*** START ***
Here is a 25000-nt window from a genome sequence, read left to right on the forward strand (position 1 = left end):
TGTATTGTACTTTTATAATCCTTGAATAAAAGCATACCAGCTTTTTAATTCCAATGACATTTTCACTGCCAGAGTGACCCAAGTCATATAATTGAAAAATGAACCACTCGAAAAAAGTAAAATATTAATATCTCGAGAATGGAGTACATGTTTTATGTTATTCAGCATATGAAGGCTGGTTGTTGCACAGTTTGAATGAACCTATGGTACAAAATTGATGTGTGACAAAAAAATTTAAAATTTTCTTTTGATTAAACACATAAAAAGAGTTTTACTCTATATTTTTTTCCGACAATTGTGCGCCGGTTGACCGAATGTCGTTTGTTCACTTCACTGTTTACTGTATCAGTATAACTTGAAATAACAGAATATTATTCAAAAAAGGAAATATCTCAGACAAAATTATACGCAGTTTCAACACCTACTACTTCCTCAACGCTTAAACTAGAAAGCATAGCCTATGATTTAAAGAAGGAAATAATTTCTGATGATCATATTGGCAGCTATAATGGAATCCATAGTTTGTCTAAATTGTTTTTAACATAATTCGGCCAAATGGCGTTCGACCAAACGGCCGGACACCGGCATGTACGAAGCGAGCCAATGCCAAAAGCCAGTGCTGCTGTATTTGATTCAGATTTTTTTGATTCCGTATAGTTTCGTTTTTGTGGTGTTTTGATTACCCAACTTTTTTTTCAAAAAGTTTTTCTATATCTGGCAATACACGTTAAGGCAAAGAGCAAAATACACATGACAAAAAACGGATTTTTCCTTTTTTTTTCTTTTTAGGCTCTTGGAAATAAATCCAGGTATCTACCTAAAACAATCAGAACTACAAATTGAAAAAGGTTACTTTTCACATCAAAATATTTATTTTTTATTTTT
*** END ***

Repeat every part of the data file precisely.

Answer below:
Here is a 25000-nt window from a genome sequence, read left to right on the forward strand (position 1 = left end):
TGTATTGTACTTTTATAATCCTTGAATAAAAGCATACCAGCTTTTTAATTCCAATGACATTTTCACTGCCAGAGTGACCCAAGTCATATAATTGAAAAATGAACCACTCGAAAAAAGTAAAATATTAATATCTCGAGAATGGAGTACATGTTTTATGTTATTCAGCATATGAAGGCTGGTTGTTGCACAGTTTGAATGAACCTATGGTACAAAATTGATGTGTGACAAAAAAATTTAAAATTTTCTTTTGATTAAACACATAAAAAGAGTTTTACTCTATATTTTTTTCCGACAATTGTGCGCCGGTTGACCGAATGTCGTTTGTTCACTTCACTGTTTACTGTATCAGTATAACTTGAAATAACAGAATATTATTCAAAAAAGGAAATATCTCAGACAAAATTATACGCAGTTTCAACACCTACTACTTCCTCAACGCTTAAACTAGAAAGCATAGCCTATGATTTAAAGAAGGAAATAATTTCTGATGATCATATTGGCAGCTATAATGGAATCCATAGTTTGTCTAAATTGTTTTTAACATAATTCGGCCAAATGGCGTTCGACCAAACGGCCGGACACCGGCATGTACGAAGCGAGCCAATGCCAAAAGCCAGTGCTGCTGTATTTGATTCAGATTTTTTTGATTCCGTATAGTTTCGTTTTTGTGGTGTTTTGATTACCCAACTTTTTTTTCAAAAAGTTTTTCTATATCTGGCAATACACGTTAAGGCAAAGAGCAAAATACACATGACAAAAAACGGATTTTTCCTTTTTTTTTCTTTTTAGGCTCTTGGAAATAAATCCAGGTATCTACCTAAAACAATCAGAACTACAAATTGAAAAAGGTTACTTTTCACATCAAAATATTTATTTTTTATTTTT